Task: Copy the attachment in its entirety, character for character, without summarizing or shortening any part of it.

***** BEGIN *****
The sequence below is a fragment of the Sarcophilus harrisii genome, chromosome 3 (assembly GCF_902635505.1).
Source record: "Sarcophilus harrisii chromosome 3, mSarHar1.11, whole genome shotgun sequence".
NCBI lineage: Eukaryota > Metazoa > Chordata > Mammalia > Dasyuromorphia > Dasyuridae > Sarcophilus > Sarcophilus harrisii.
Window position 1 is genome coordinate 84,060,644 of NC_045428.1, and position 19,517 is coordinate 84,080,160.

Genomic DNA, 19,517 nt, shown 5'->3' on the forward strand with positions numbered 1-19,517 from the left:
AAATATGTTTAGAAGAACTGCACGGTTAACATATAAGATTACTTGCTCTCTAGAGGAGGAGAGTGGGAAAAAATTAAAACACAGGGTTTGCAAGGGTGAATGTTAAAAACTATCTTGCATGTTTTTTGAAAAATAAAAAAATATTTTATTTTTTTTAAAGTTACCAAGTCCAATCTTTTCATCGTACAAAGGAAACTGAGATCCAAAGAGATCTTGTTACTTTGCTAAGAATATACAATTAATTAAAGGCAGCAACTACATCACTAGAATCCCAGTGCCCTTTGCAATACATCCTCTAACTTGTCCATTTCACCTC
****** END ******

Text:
The sequence below is a fragment of the Sarcophilus harrisii genome, chromosome 3 (assembly GCF_902635505.1).
Source record: "Sarcophilus harrisii chromosome 3, mSarHar1.11, whole genome shotgun sequence".
NCBI lineage: Eukaryota > Metazoa > Chordata > Mammalia > Dasyuromorphia > Dasyuridae > Sarcophilus > Sarcophilus harrisii.
Window position 1 is genome coordinate 84,060,644 of NC_045428.1, and position 19,517 is coordinate 84,080,160.

Genomic DNA, 19,517 nt, shown 5'->3' on the forward strand with positions numbered 1-19,517 from the left:
AAATATGTTTAGAAGAACTGCACGGTTAACATATAAGATTACTTGCTCTCTAGAGGAGGAGAGTGGGAAAAAATTAAAACACAGGGTTTGCAAGGGTGAATGTTAAAAACTATCTTGCATGTTTTTTGAAAAATAAAAAAATATTTTATTTTTTTTAAAGTTACCAAGTCCAATCTTTTCATCGTACAAAGGAAACTGAGATCCAAAGAGATCTTGTTACTTTGCTAAGAATATACAATTAATTAAAGGCAGCAACTACATCACTAGAATCCCAGTGCCCTTTGCAATACATCCTCTAACTTGTCCATTTCACCTC